Tether produces a new attestation — it says nothing useful

Crypto’s favourite dollar-substitute stablecoin, Tether, releases an audit of their backing reserves, the value behind each and every tether! An audit by proper accountants!

Well, actually an attestation. Well, functionally a press release: [Tether]

Tether has always been fully backed, and the assurance opinion we made available today confirms it once again.

(The settlement with the New York Attorney General from February details how and when that first claim was false, for what that’s worth.)

The attestation was done by Moore Cayman and assesses the numbers provided by Tether in their Consolidated Reserves Report as of 11:59 PM UTC, 28 February 2021.

So Tether may have been backed for a minute.



The Independent Accountant’s Report

The report is an 8-page PDF, and states: [Independent Accountant’s Report, PDF]

Consolidated total assets amount to at least USD 35,276,327,156.

This matches the 35 billion tethers that had been issued as of 28 February. (There’s nearly 41 billion as I write this.)

The reserves include digital assets, gold (backing the XAU tethers), and “other assets and  liabilities”. The proportions of each of these in the reserve is not stated.

Digital assets are valued at “the lower of cost or fair market value.”

“Liabilities” would include loans — such as loans of tethers that are being claimed as backing for issuance of tethers, or loans to other iFinex companies.

The only assets spoken of specifically are “digital assets” and gold — the words “bank”, “cash”, “currency”, “currencies” or “deposit” don’t appear.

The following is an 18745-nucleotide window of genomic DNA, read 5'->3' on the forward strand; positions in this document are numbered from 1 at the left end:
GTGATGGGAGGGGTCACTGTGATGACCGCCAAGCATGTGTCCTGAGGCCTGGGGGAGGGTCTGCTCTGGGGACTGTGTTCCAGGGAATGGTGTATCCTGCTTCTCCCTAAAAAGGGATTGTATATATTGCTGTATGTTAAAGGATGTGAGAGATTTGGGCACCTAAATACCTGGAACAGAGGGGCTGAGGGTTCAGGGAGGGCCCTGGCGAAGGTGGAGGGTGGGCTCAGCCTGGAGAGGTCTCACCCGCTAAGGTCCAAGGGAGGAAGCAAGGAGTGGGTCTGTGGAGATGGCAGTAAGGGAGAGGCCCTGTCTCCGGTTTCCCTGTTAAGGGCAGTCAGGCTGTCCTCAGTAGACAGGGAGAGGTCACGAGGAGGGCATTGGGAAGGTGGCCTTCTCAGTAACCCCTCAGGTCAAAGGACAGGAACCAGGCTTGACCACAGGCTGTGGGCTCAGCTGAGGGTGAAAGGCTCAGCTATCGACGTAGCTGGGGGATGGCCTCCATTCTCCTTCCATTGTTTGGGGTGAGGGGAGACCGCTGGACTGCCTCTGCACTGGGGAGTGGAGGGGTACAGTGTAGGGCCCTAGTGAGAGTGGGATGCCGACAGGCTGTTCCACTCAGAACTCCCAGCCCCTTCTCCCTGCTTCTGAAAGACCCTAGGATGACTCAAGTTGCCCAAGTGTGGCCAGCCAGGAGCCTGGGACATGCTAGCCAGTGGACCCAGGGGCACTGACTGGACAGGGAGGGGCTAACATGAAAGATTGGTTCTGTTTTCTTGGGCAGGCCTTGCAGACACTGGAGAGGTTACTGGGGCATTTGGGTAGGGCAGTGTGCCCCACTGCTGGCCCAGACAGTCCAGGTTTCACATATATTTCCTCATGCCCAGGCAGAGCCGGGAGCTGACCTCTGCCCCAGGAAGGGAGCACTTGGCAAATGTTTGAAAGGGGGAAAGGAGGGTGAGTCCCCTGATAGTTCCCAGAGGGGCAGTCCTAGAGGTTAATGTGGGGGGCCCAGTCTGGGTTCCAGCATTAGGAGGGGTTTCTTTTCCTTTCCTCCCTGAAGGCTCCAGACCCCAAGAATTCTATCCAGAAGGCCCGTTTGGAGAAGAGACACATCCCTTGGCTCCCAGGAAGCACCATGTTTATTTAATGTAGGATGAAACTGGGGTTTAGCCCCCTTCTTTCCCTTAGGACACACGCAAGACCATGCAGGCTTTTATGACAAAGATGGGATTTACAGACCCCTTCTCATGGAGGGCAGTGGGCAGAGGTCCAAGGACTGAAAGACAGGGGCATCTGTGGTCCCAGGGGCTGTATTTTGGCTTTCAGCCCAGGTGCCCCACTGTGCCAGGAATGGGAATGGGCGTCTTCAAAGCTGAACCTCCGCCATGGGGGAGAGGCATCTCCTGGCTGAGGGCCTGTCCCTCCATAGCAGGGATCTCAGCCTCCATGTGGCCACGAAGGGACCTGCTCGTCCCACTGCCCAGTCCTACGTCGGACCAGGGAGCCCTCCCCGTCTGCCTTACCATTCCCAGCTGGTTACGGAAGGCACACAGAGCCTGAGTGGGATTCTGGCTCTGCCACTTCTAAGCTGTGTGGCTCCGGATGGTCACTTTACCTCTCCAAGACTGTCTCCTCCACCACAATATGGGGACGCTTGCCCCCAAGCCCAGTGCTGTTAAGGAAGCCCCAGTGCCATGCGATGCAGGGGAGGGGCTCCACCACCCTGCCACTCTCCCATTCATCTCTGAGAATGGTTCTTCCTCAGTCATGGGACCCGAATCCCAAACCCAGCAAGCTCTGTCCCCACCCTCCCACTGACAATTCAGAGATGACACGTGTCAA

That the report doesn’t detail Tether’s crypto custody arrangements is a minor omission compared to all its other issues.

Attestations, audits and shenanigans

Attestations are a kind of audit, sort of. But they don’t tell you what you want to know about a stablecoin reserve — that is, the trustworthy stability of the reserves:

Our opinion is limited solely to the CRR and the corresponding consolidated total assets and consolidated total liabilities as of 28 February 2021, at 11:59 PM UTC. Activity prior to and after this time and date was not considered.

Remember the trick that the NYAG caught Tether pulling with this sort of attestation? Tether opened an account at Noble Bank on the morning of 15 September 2017, Bitfinex transferred $382 million into Tether’s account from their account, and then Tether showed Friedman LLC their new account balance, at 8pm that day.

That’s why attestations don’t count as audits — and why attestations from Tether really don’t count as audits, ‘cos they’ve been busted pulling literally this shenanigan before.

An actual audit would test a few other things. Just for starters:

  • Look for unreported liabilities — don’t just take Tether at their word.
  • Check that the assets … exist.
  • Check the assets are in fact owned by Tether.
  • Check the reserve assets over time — to make sure Tether couldn’t pull the wool over the accountants’ eyes the same way they did in 2017.
  • Check that Tether’s accounting principles do in fact account correctly for assets and liabilities.
  • Check the valuation of the assets Tether is claiming as a reserve — and that Tether is valuing them correctly.

On that last one, Blotto_Otter on the SomethingAwful Buttcoin thread spotted this example in this report: